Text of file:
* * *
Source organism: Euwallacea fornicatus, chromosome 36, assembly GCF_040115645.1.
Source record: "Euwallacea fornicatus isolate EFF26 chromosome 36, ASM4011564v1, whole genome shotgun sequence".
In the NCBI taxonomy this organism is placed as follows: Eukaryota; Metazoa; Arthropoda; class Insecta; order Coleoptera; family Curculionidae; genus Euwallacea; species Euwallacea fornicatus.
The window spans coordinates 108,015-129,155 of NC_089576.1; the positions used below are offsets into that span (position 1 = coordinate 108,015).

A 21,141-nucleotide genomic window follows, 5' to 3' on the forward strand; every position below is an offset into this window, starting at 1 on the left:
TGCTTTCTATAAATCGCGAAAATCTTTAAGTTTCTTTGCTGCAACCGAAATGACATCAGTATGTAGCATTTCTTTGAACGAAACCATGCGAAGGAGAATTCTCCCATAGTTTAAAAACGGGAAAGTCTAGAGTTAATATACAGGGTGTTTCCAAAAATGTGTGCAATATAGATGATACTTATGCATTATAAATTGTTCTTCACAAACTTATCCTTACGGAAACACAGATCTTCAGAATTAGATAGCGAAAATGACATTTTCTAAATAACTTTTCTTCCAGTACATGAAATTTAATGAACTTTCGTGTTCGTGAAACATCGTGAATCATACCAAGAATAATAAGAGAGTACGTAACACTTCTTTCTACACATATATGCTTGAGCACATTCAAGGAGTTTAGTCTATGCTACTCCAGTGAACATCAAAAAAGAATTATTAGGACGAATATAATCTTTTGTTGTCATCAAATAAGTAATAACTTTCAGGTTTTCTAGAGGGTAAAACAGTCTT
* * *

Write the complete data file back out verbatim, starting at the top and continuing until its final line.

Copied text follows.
Source organism: Euwallacea fornicatus, chromosome 36, assembly GCF_040115645.1.
Source record: "Euwallacea fornicatus isolate EFF26 chromosome 36, ASM4011564v1, whole genome shotgun sequence".
In the NCBI taxonomy this organism is placed as follows: Eukaryota; Metazoa; Arthropoda; class Insecta; order Coleoptera; family Curculionidae; genus Euwallacea; species Euwallacea fornicatus.
The window spans coordinates 108,015-129,155 of NC_089576.1; the positions used below are offsets into that span (position 1 = coordinate 108,015).

A 21,141-nucleotide genomic window follows, 5' to 3' on the forward strand; every position below is an offset into this window, starting at 1 on the left:
TGCTTTCTATAAATCGCGAAAATCTTTAAGTTTCTTTGCTGCAACCGAAATGACATCAGTATGTAGCATTTCTTTGAACGAAACCATGCGAAGGAGAATTCTCCCATAGTTTAAAAACGGGAAAGTCTAGAGTTAATATACAGGGTGTTTCCAAAAATGTGTGCAATATAGATGATACTTATGCATTATAAATTGTTCTTCACAAACTTATCCTTACGGAAACACAGATCTTCAGAATTAGATAGCGAAAATGACATTTTCTAAATAACTTTTCTTCCAGTACATGAAATTTAATGAACTTTCGTGTTCGTGAAACATCGTGAATCATACCAAGAATAATAAGAGAGTACGTAACACTTCTTTCTACACATATATGCTTGAGCACATTCAAGGAGTTTAGTCTATGCTACTCCAGTGAACATCAAAAAAGAATTATTAGGACGAATATAATCTTTTGTTGTCATCAAATAAGTAATAACTTTCAGGTTTTCTAGAGGGTAAAACAGTCTT